Turkey may cut interest rates to 11 percent, below inflation - columnist

Turkey’s central bank will probably reduce interest rates to below current inflation, columnist Ali Ağaoğlu said in the Milliyet newspaper.

Policymakers meeting on Thursday may decide to cut the benchmark one-week repo rate by 100 basis points to 11 percent in a continuation of their front-loaded reductions, Ağaoğlu said on Monday.

Turkey’s central bank has slashed interest rates in half from 24 percent in July, when President Recep Tayyip Erdoğan sacked and replaced its governor for failing to support the government’s pro-economic growth policies. Annual inflation slowed from 16.7 percent in July to as little as 8.6 percent in October, before accelerating in November and December to the current 11.8 percent.

Ağaoğlu said there is now a discrepancy between the lower interest rates charged by banks on loans and the central bank’s base rate, with the former averaging between 10 percent and 10.5 percent on short-term lending. That gap needs to close, one way or the other, he said.

The Turkish government has instructed state-run banks to slash the cost of lending for businesses and consumers to help revive economic activity and to meet an economic growth target of 5 percent this year. Banks’ interest rates, rather than the central bank’s base rate, are now becoming a more dominant force, Ağaoğlu suggested.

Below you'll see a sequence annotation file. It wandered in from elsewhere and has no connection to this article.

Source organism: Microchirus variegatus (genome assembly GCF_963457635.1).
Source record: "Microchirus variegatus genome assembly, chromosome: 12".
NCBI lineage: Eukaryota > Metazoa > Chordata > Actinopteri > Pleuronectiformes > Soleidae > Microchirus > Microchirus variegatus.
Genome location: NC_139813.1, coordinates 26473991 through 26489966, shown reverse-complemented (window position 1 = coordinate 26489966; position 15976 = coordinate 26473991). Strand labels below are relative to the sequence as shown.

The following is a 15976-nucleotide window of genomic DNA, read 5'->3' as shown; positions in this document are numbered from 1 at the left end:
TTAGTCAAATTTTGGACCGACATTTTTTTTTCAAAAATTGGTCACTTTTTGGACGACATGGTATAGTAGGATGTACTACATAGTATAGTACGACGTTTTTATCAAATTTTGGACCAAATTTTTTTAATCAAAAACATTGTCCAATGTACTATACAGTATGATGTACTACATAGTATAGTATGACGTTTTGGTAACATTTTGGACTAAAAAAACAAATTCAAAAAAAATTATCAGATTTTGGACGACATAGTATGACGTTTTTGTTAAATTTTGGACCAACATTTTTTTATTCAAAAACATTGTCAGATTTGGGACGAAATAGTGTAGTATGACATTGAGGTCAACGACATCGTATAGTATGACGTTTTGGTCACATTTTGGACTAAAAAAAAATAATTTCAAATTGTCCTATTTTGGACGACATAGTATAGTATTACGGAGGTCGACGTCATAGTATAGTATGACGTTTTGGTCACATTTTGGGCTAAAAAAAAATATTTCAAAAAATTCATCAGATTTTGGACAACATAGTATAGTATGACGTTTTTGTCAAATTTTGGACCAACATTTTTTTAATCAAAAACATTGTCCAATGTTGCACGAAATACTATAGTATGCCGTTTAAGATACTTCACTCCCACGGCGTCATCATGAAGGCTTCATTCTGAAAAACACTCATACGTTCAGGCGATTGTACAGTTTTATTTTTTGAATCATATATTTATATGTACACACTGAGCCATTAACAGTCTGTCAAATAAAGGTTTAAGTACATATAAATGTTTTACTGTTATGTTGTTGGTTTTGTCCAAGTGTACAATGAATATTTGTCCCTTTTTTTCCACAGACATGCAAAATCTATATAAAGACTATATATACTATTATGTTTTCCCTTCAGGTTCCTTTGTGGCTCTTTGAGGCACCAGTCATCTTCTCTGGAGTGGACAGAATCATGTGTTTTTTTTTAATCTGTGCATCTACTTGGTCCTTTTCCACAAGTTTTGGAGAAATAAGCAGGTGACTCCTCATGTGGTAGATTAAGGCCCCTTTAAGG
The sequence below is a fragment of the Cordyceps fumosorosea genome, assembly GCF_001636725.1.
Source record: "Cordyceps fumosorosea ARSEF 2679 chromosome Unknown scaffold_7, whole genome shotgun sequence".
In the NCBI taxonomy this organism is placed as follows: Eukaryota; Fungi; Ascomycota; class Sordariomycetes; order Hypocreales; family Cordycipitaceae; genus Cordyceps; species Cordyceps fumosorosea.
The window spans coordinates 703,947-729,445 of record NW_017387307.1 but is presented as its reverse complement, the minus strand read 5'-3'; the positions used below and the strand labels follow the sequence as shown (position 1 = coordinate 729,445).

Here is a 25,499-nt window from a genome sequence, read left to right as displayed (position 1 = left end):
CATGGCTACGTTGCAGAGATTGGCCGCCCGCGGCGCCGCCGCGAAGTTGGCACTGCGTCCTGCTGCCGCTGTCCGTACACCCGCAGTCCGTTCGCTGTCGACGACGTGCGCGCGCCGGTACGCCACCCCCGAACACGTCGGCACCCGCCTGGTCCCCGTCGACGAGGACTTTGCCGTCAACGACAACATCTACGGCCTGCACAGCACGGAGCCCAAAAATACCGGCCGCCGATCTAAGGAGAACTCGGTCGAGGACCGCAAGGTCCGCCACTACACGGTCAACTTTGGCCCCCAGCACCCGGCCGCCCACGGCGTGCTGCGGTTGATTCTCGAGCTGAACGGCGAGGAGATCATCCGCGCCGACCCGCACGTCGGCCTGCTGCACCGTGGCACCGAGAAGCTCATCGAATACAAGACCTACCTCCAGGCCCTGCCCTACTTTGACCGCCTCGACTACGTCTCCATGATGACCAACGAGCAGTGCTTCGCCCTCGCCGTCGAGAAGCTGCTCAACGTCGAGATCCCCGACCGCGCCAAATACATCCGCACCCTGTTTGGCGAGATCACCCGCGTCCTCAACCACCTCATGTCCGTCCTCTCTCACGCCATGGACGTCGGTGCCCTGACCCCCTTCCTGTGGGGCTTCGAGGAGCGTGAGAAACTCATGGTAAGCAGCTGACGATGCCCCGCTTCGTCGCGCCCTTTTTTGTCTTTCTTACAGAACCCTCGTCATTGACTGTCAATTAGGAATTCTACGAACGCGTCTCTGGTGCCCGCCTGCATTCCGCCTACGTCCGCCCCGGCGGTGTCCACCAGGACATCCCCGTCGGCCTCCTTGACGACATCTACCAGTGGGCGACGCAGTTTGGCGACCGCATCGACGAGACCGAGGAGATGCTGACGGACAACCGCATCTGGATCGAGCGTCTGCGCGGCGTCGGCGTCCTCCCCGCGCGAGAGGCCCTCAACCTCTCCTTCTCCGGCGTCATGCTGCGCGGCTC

Ağaoğlu said that his prediction for this week’s rate cut was based on what he thought the central bank would do, not what he thought it should do to help contain inflation, which is not expected to slow to any significant degree in the first months of this year. Erdoğan claims higher interest rates are inflationary and has said he expects them to come down to single digits this year, helping inflation to do the same.

The Turkish monetary authorities are being helped by a favourable outlook for emerging market assets - the U.S. Federal Reserve is now pausing before deciding whether to raise interest rates and a crisis between the United States and Iran has abated quickly, Ağaoğlu said.

Still, despite there being a potential 275 basis points of rate cuts in the pipeline in Turkey this year, the central bank is not likely to act too hastily, Ağaoğlu said. The bank’s re-introduction of monthly interest rate meetings, while giving it more flexibility on monetary policy, may pressure it to take action on interest rates more often, he said.